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Editorial: New Coupeville homes are nothing to complain about
A 20-home development in Coupeville remains controversial several years after it was given the go-ahead by town planners. But it shouldn’t be attracting so much criticism at this late stage of the game, particularly in light of the present economy.
The financially troubled Laurens Woods project, now in the hands of Lake Stevens developer Zakir Parpia, will add 20 homes at the end of Albion and Faris streets. The homes are expected to cost $250,000 to $300,000 and look quite alike, each two-stories with three to five bedrooms.
The development was trotted out for public comment one final time before the Design Review Board last week. It was an odd meeting; the board was limited to official input only on certain design-related items, but board members didn’t seem to realize the project had long-since been approved. Neighbors also were on hand to criticize the development, and they didn’t show themselves in the best light. Complaining about lower-cost housing in the neighborhood didn’t look good, nor did threatening to go to court to stop a project that has already been approved after a lengthy public process. According to the Growth Management Act, development belongs inside city limits. And Coupeville has plenty of hurdles for any developer to jump through to assure that housing is properly situated.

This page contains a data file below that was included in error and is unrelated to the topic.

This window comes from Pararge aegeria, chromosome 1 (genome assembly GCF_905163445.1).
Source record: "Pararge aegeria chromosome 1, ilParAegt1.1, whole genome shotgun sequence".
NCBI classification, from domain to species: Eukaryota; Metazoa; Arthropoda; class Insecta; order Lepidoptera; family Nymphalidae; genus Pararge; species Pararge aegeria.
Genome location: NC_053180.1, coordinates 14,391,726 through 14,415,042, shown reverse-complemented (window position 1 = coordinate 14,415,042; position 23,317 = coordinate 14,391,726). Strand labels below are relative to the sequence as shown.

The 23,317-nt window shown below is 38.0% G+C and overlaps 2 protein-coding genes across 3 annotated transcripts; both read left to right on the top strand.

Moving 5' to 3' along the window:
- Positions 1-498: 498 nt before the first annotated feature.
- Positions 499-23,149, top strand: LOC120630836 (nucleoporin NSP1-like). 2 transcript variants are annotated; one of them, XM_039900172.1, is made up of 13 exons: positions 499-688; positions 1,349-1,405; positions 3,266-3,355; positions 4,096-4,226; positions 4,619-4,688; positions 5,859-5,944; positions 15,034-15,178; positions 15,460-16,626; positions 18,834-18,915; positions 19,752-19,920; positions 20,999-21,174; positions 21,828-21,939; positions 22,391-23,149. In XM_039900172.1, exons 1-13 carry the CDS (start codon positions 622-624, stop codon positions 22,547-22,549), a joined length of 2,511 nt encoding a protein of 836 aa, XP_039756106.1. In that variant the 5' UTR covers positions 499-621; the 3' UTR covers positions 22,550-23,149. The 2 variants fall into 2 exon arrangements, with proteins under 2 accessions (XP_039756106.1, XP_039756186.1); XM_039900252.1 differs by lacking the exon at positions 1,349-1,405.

What’s surprising about the development at this late stage is that Parpia vows to get on with it as quickly as possible. If he’s true to his word, 20 new houses will be soon going up in Coupeville.
In today’s bleak economy this is good news for Whidbey Island’s large, out-of-work construction community, as well as for those who provide other goods and services for new houses. The town will also benefit from sales and property tax revenues.
The neighbors will have to get used to lower-cost housing in their midst, but in time they’ll get over it.